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June 14th, 1994

Internet System Administration Panel

06/14/94 RMIUG Meeting Minutes - Measuring and Monitoring WeInternet System Administration Panel

The fifth meeting of the Rocky Mountain Internet User's Group was June 14th, 1994. About 80 people were in attendance on a nice, warm evening. Dan Murray MC'ed the meeting.

Some general administrivia issues and announcements of interest.

  • About half of the people in attendance were not on the Email list. Dan passed around a sign-up sheet, and about 25 people added their Email addresses to get signed up - we currently have about 350 people signed up on RMIUG. Note that an Email to rmiug@rmiug.org generates an auto-reply with info about the RMIUG.

  • Dan mentioned an offer to RMIUG members from Capella Rocky Mountain for discounted modems. They're having a special offer for RMIUG members through July 1st on the Telebit Qblazer+ ($155), the US Robotics Sportsters ($125/$130), and a Livingston Portmaster communications server. For more information, send electronic mail to offer@rockymtn.capella.com or call their office at 303-440-0513.

  • Will Clurman (pcs@cscns.com) gave a short discussion about the recent Mecklermedia Spring Internet World 94 Conference. They have three upcoming shows about the Internet: San Jose in May, Wash D.C. in Dec, and London in Feb/Mar. We will be "passing the hat" at our next meeting so Alek can attend the last show ... ;-) BTW, MecklerMedia is looking for speakers - see Will for more info.

    Will commented that many of the attendees were business people, who where asking "what type of solutions are there for my business" and "where is the Internet going" in response to all the press about the "Information SuperHighway" (did I really say that!)

    Will also mentioned Commerce Net, and attempt by many of the large Silicon Valley firms to setup a network to conduct business on, complete with RSA security (membership is $20,000 though!) He also mentioned that the Internic may lose their government funding, as more of this is turned over to the private sector.

    Overall, although some of the presentations were a bit salesey and the product offerings vaporware (one vendor had empty (!) boxes on display), it was an interesting and worthwhile conference.

  • Trisha Litz (tlitz@ria.com) mentioned that Martin Marietta was looking for a UNIX Sysadmin and to contact Cheryl at cdietz@ria.com for more information.

  • Bill Wilt (wilt@bear.mcc.com) from Albuquerque made a short presentation about the future of the press, media, and information in a digital age. He passed out copies of the "Wilt Letter - how to flourish in a digital world" which has a variety of interesting commentary.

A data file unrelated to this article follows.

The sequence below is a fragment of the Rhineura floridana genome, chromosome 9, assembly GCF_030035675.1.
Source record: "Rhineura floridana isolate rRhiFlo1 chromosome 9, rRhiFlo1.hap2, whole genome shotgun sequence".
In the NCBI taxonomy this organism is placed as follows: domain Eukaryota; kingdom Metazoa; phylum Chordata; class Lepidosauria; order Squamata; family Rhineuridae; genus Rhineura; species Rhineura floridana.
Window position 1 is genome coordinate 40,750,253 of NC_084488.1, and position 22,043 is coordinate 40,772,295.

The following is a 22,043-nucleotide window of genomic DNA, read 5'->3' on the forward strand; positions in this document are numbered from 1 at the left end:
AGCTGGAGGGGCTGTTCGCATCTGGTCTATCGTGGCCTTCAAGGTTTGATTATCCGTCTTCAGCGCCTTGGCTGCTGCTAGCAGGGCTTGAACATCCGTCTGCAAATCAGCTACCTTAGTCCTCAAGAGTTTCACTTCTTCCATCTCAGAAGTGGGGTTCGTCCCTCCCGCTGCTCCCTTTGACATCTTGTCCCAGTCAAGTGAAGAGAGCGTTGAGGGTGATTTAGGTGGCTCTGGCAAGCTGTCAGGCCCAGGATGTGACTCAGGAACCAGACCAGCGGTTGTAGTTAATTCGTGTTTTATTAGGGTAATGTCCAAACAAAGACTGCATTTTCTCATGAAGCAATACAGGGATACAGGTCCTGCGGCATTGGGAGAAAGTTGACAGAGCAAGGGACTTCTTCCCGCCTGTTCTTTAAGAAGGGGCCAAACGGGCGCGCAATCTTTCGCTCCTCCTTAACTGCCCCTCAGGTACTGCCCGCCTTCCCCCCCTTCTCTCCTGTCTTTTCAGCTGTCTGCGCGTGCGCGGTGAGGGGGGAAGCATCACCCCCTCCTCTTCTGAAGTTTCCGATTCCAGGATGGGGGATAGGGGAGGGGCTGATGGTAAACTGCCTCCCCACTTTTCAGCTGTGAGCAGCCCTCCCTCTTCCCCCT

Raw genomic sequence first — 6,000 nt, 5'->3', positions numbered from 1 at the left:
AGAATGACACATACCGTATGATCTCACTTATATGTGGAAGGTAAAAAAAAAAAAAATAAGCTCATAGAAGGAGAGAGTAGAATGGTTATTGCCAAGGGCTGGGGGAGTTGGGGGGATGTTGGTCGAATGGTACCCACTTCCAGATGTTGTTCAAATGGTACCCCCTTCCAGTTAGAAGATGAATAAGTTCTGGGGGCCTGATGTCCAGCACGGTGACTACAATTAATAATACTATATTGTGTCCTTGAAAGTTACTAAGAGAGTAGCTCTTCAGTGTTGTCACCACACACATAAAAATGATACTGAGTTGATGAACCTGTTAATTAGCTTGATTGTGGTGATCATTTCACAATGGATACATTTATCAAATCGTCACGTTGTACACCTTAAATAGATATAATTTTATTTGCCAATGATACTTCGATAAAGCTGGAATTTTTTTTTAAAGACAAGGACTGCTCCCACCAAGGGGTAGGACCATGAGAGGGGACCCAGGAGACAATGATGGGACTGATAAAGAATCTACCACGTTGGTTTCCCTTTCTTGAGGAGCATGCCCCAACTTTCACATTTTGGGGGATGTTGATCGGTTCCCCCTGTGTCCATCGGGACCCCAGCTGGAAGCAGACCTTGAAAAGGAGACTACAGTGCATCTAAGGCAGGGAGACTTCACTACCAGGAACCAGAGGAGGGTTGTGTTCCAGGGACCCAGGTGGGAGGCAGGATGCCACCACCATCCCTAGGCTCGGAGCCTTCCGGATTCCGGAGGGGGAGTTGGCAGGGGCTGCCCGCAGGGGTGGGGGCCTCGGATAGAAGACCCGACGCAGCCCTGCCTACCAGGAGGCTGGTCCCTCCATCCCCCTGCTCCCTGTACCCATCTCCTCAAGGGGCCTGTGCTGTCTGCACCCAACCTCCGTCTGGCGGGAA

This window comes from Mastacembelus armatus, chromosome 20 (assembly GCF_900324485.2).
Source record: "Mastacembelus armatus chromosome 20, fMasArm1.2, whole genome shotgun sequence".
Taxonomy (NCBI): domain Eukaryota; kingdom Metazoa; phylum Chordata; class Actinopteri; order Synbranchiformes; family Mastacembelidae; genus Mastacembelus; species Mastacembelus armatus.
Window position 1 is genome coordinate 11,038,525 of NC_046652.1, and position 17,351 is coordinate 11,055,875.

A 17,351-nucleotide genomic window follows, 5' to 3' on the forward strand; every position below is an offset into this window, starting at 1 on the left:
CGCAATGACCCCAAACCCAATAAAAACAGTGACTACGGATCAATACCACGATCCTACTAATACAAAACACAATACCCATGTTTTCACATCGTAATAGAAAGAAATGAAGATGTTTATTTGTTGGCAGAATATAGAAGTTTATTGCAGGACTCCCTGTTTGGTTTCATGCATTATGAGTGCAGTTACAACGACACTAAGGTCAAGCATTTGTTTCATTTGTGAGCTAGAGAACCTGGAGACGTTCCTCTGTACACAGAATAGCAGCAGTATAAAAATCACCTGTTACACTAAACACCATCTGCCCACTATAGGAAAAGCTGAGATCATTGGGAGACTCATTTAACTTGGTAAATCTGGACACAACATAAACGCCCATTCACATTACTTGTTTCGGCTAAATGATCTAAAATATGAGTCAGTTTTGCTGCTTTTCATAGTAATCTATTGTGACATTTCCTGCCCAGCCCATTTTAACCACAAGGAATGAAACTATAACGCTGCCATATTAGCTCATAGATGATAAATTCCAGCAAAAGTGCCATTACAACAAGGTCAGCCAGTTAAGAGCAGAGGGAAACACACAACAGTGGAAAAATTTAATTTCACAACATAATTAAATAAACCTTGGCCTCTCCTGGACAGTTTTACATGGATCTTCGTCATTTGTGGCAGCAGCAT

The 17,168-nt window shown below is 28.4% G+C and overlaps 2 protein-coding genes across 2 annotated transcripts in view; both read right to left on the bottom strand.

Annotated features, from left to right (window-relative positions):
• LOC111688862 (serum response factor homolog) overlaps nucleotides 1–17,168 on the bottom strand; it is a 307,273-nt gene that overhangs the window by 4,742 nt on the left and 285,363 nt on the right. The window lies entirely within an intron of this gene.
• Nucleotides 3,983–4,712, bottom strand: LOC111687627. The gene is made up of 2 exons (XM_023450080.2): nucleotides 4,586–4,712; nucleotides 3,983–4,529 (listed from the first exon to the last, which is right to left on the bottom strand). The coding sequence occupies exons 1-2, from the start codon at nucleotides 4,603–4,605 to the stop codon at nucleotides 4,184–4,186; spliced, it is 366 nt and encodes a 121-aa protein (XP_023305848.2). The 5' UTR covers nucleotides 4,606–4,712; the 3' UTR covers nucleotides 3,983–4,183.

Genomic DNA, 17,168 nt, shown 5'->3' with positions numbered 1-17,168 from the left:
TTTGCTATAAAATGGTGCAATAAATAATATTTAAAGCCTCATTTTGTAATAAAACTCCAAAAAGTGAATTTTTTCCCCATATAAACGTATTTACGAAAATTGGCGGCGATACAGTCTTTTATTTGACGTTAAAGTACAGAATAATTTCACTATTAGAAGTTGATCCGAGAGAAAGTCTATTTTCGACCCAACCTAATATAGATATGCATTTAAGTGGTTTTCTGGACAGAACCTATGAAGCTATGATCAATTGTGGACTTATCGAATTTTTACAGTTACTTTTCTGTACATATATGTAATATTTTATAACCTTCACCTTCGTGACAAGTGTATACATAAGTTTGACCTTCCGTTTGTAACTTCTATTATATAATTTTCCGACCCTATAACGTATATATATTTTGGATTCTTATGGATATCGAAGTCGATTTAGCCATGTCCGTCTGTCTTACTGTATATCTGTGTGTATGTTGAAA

Our featured speaker this evening was actually a panel. Chris Fedde from US West (chris@engineer.mrg.uswest.com) had suggested previousely to the "Executive Committee" that a Network/Sysadmin panel might be interesting. The RMIUG Executives (acting as good executives) agreed ... and said set it up! Chris did a great job, and we'd encourage future suggestions; and we *are* willing to do some legwork if you don't have the time.

Our panel was composed of Evi Nemeth of CU-Boulder (evi@cs.colorado.edu), John Matthews of US West (matthews@mis.uswest.com), Randy Holt of Intergraph (rholt@camus.edaca.ingr.com) and Trent Hein of XOR Network Engineering (trent@xor.com). All have been involved in the Network/Sysadmin business for quite some time, and they brought a wealth of knowledge.

There were many issues discussed, too numerous to list here (plus Alek's fingers are getting tired!). The discussion was quite lively at times, and sometimes got quite technical. There were even a few lawyers in the audience who were brave enough to speak out and put forth some of the legal issues of things such as reading Email, etc.

Legal aspects of reading other people's files and Emails got lots of discussion; the panel's recommendation was just "don't read it", but they agreed this can get "sticky" when the Mucky-Mucks (management) get involved. There was some discussion about Firewalls: one approach is a packet-filtering one with an "open" network behind it ... but a better approach seems to be a "policy based" one where machines are tight throughout, but this is more work.

There was a fair amount of discussion about different connectivity options (dumb terminal, UUCP, SLIP, etc. and phone, cable, fiber, etc.). An RMIUG member recently volunteered to put together a table summarizing the offerings from the various vendors; we'll let you know when that becomes available.

The panelists agreed that the Network/Sysadmin job is somewhat thankless, but they did enjoy what they did; interfacing with different parts of the company and playing with the latest toys (oops, I meant computers). But one also needs to be very self-motivated, and it's not a job for everyone.

The next RMIUG meeting is scheduled for Tuesday, July 12th. We will have Neal McBurnett (neal@bighorn.dr.att.com) speaking to us about the Boulder Community Network, which is an effort to get the community of Boulder "online" and provide public kiosks for access to everyone.

Dr. Michael Schwartz (schwartz@latour.cs.colorado.edu) is scheduled to talk to us about about Internet Resource Discovery (how do I find something?!?) at our August 9th meeting, and a session on Privacy, Encryption, PGP, Clipper Chip, etc. is in the works.

Suggestions/comments/feedback are always welcome - pls Email these to rmiug-comm@rmiug.org or call Dan Murray at 447-3475.

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